I’m going to do it again! I’m going to break a post into parts to milk it for the daily posting streak. Desperate times call for desperate measures.
This is mostly a self-analysis post though.
WARNING: This post contains many, many TVTropes links. If you are like me and need to be productive but are liable to being sucked into TVTropes, maybe you should find a way to commit to not clicking on any of these links, or just stop reading. The obligatory xkcd is kind of long and also featured on one of the TVTropes links I’ve already made, so I’m not going to embed it.
I blogged about this before in 2013 — how I felt that the analysis trained into me by English class was dulling my ability to appreciate and write the types of fiction I really enjoyed. After thinking about it I realized the mismatch goes deeper than that. Because the things I seek the most in fiction are escapism and entertainment. I like simple fiction with obvious (though maybe not that obvious) Aesops and extreme economy of characters via making all the reveals being of the form “X and Y are the same person” (which does not quite seem to be a trope but may be an occurrence of Connected All Along, with the most famous subtrope being Luke, I Am Your Father (which is a misquote!), and is also one common Stock Epileptic Tree, so maybe this isn’t the best example), because not only are such reveals fun, they make the plot simpler. What can I say, it works.
The qualities of being thought-provoking or heartwarming are only bonuses for me; needless complexity in the number of characters or plots is a strict negative. Sorry, I don’t want to spend effort trying to remember which person is which and how a hundred different storylines relate to each other if they don’t build to a convincing, cohesive, and awesome Reveal, and often not even then. And I like closure, so I feel pretty miserable when writers resolve a long-awaited plot point just to add a bunch more. Because of this I am ambivalent about long book series; most of my favorite works of fiction have come in long series but starting a new one always gives me Commitment Anxiety. Even when there’s closure, when I finish an immersive movie or book I’m always left kind of disoriented, like I’ve just been lifted out of a deep pool and have to readjust to breathing and seeing the world from the perspective of a normal person on land. I like when I’m reading good fiction, but I don’t like going through withdrawal symptoms. If I want to read complicated open-ended events, I’ll go read a history textbook, because at least the trivia might come up useful some day; if I want tough problems I’ll just look at real life and think about the possibility of college debt and having to find a job and everything. (If it wasn’t obvious yet, this is why I hyperbolically hate on Game of Thrones often.) Even worse than all of this is multiple paragraphs full of scenery and nothing else, unless of course parts or maybe all of the scenery are Chekhov’s Guns.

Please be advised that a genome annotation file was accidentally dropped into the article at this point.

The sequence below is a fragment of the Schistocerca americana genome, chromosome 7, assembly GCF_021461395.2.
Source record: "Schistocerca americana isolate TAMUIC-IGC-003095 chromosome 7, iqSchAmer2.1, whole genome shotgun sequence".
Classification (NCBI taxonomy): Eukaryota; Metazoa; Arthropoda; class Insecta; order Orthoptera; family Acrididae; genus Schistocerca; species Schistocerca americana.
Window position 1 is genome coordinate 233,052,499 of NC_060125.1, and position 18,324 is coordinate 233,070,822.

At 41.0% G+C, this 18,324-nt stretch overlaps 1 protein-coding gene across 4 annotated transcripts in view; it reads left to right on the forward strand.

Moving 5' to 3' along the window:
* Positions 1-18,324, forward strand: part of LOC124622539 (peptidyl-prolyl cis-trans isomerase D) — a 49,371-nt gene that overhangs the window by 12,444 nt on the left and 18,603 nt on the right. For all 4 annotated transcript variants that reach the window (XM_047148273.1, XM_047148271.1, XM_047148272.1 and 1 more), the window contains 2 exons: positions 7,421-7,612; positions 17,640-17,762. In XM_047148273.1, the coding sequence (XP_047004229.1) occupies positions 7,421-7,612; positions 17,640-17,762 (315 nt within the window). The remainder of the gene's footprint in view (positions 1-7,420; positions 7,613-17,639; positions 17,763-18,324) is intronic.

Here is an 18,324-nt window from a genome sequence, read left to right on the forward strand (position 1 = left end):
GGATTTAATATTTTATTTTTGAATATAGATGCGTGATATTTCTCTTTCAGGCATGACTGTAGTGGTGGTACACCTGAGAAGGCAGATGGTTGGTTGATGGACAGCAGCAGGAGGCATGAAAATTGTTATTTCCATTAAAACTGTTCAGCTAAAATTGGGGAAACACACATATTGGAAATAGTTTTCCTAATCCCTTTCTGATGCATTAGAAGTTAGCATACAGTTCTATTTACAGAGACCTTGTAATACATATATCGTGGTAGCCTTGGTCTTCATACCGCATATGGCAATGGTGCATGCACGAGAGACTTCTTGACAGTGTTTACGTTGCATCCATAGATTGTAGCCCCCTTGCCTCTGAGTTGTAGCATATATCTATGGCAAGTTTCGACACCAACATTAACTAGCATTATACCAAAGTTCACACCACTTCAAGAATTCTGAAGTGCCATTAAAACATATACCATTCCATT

Some part of me is embarrassed to admit this because I’ve been educated for so long about deep literature that makes social commentary or reveals an inner evil of humanity or whatever. But then again, I don’t really need an education to appreciate the simple, fun fiction I apparently do.
So: there are a lot of famous classics or mainstream works I can’t really enjoy too much, or in some cases, at all. And yet, sometimes a random story or webcomic will appear and I just won’t be able to stop reading. Why? I decided to try making a list of things I like in fiction:
(Disjointed blog content, posted as part of a daily posting streak I have openly committed to; standard disclaimers apply)
Blogging is weird. I’m still nervous when I post stuff because I’m concerned I’m wrong, and end up looking unprofessional or attracting a bunch of Cueballs or something.
Before I told people about this blog, during the time when 100% of its traffic came from its coincidental placement in search results, I didn’t have to worry about this. Now, I choose my words. Because some Important Person™ might show up. Maybe even misinterpret something I said and/or get furiously offended at a badly phrased joke.
I also fear that I’ll update my beliefs quickly; maybe I’ll change my mind or discover a much better argument for the other side really soon. But the blog post would still be there, displaying my old belief, giving the reader an inaccurate or misleading impression of myself. People might even chat with me to argue about it, and then I have to admit I’m wrong oh no! It feels a lot better admitting I’m wrong on my own turf, in my own time.
This passage from Lord of the Flies comes to mind (I had hurriedly reread the book as ammunition for the AP Literature test and noticed that my past self had marked it):
(Part of a daily posting streak but for once I don’t think I need to apply the disclaimers to this. If you thought for even one second that the title was a palindrome, I’ve succeeded. It’s not. I don’t have a good title. Okay, maybe slap the disclaimers onto that part.)